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University Students in Cairo: Graduating Is a Dream Crushed by the Dollar | ASHARQ AL-AWSAT English Archive 2005 -2017
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A trader works at the Egyptian stock market in Cairo, October 28, 2008. REUTERS/Amr Dalsh

Cairo- A young and persevering Egyptian scholar, Samer, joined the American University in Cairo three years ago in hopes of fulfilling his late father’s wish of him becoming a distinguished engineer. What he did not see coming was that his dream would shatter right before his eyes.

Savings left behind by Samer’s father have nearly run out before him reaching his graduating semester.

“My chance to get a scholarship, is my last hope to graduate …so is the case with hundreds of students here,” said Samer.

“I have applied for a scholarship, but if I’m turned down, I’ll need to transfer to Alexandria and join my brother at the Arab Academy for Science, Technology & Maritime Transport.

“It goes against my father’s will for me to graduate at the American University, but I have no other choice,” Samer said with bleak disappointment cracking through his words.

“I’m caught in a crunch, 9,800 Egyptian pounds should be paid at the end of each semester…not to mention the rocketing city living expenses,” Samer explained.

Samer’s suffering reflects the suffering of many other university students in Cairo, which was exasperated after the currency crisis seeing the dollar exchange rate take unprecedented hikes against the Egyptian pound.

All the more, the university’s decision to increase campus expenditure came for academic year 2017-2018 further burdened students and their families.

However, a glimmer of hope promises to ease the suffering of students. Egypt’s Administrative Court recently ruled that university offices must receive tuition fees in Egyptian currency alone, but the provision still awaits implementation.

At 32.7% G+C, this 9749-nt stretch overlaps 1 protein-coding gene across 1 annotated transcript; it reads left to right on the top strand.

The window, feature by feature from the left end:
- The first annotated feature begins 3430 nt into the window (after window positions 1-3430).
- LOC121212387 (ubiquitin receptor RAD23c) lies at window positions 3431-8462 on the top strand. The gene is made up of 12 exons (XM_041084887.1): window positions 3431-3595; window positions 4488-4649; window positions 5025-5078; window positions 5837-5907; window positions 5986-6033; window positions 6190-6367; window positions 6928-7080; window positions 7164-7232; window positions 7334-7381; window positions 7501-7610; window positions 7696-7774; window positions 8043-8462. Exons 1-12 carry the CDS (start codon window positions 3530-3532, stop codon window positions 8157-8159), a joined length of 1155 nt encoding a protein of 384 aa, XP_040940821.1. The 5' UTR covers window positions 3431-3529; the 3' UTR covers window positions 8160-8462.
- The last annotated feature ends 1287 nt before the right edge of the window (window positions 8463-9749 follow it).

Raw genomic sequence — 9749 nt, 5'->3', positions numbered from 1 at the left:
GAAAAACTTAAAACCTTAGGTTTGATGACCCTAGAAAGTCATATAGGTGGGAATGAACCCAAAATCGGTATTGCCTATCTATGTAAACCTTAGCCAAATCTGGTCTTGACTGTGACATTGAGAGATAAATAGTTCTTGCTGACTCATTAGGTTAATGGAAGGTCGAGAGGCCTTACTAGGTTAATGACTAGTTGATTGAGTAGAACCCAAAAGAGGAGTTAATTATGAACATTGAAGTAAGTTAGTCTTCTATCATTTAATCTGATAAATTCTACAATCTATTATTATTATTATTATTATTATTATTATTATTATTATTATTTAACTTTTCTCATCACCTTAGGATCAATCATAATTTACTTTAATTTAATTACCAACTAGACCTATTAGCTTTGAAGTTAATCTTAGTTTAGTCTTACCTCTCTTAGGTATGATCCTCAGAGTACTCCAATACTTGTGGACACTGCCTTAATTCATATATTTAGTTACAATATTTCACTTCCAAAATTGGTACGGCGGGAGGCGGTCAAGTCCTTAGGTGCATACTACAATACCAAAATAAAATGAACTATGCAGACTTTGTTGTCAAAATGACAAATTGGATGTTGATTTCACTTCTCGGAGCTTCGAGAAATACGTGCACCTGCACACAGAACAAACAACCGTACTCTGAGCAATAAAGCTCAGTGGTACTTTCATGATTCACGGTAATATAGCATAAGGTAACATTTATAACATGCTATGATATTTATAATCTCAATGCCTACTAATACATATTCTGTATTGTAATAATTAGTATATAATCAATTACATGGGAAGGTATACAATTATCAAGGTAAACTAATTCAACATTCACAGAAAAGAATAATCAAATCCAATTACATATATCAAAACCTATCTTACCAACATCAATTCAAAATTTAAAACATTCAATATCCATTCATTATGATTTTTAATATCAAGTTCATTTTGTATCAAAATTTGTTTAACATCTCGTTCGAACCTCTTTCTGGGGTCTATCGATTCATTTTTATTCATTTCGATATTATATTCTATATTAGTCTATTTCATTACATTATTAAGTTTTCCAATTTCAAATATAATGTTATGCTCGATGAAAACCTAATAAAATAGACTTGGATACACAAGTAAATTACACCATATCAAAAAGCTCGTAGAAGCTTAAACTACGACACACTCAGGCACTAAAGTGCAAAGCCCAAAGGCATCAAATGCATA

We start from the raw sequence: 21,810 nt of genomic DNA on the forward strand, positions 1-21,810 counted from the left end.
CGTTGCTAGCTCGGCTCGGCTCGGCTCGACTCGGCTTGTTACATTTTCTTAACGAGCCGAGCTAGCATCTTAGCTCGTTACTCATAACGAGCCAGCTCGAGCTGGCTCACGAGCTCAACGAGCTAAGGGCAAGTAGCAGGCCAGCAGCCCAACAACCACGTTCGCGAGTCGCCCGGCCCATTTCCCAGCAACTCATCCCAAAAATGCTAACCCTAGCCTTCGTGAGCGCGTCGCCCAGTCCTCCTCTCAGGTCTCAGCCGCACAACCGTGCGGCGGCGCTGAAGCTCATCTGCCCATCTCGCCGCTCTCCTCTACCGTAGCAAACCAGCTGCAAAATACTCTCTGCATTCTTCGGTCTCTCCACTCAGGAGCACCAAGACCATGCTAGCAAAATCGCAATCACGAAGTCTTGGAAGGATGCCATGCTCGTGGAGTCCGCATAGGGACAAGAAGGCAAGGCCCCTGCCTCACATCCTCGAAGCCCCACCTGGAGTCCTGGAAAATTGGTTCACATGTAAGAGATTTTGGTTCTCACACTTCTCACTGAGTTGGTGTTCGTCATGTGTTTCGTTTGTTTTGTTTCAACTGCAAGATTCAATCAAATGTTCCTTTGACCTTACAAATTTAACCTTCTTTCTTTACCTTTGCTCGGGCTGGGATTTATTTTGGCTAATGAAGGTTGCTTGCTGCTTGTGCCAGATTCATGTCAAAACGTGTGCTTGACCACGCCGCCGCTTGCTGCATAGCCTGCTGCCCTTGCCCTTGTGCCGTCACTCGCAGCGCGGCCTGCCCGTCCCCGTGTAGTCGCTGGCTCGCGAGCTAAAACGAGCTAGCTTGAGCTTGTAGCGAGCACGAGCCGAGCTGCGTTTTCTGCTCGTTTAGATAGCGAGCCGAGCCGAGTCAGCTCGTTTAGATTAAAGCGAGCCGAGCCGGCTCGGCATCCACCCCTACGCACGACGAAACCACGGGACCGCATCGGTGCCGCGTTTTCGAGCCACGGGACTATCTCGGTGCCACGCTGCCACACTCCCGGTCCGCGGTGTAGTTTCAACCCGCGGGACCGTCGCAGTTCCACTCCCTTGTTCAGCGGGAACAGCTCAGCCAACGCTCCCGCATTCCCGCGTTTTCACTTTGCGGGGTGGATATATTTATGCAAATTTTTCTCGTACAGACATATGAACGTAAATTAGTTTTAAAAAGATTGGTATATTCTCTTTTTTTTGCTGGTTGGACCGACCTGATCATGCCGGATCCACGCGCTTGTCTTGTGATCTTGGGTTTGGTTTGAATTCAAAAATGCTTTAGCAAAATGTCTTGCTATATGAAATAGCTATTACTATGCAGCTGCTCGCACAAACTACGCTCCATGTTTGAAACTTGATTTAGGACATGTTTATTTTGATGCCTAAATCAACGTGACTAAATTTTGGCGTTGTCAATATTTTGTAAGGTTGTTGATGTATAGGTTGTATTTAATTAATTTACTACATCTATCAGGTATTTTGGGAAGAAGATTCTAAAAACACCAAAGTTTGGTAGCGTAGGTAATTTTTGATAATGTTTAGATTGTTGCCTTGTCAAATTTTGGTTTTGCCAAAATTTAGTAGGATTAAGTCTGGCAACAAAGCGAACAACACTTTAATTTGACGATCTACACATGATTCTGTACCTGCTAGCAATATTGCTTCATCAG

“For 95 years, the university accepted tuition fees in Egyptian pounds until it issued a decision in 2014 stipulating that 50 percent of expenses should be paid in dollars under an exchange rate of 7.5 pounds to a dollar announced by the Central Bank,” a petition filed by 60 student guardians against the Egyptian prime minister, the speaker of parliament, the minister of higher education, and the president of the American University read.

“I do not expect the university mitigating the financial burden of students,” Amjad, majoring in communication said.

“I attended the meeting that followed the crisis between the plaintiffs and the university,” he said justifying his pessimism.

“It is a step forward, to pay using the Egyptian pound, but it is still a hefty expense to be accounted for by our families,” he added.

Students suffering in established Egyptian universities is no less than the suffering of students in other universities who had their families’ financial status seriously threatened by crippling market rates. Overnight, they woke to find their future at great stake.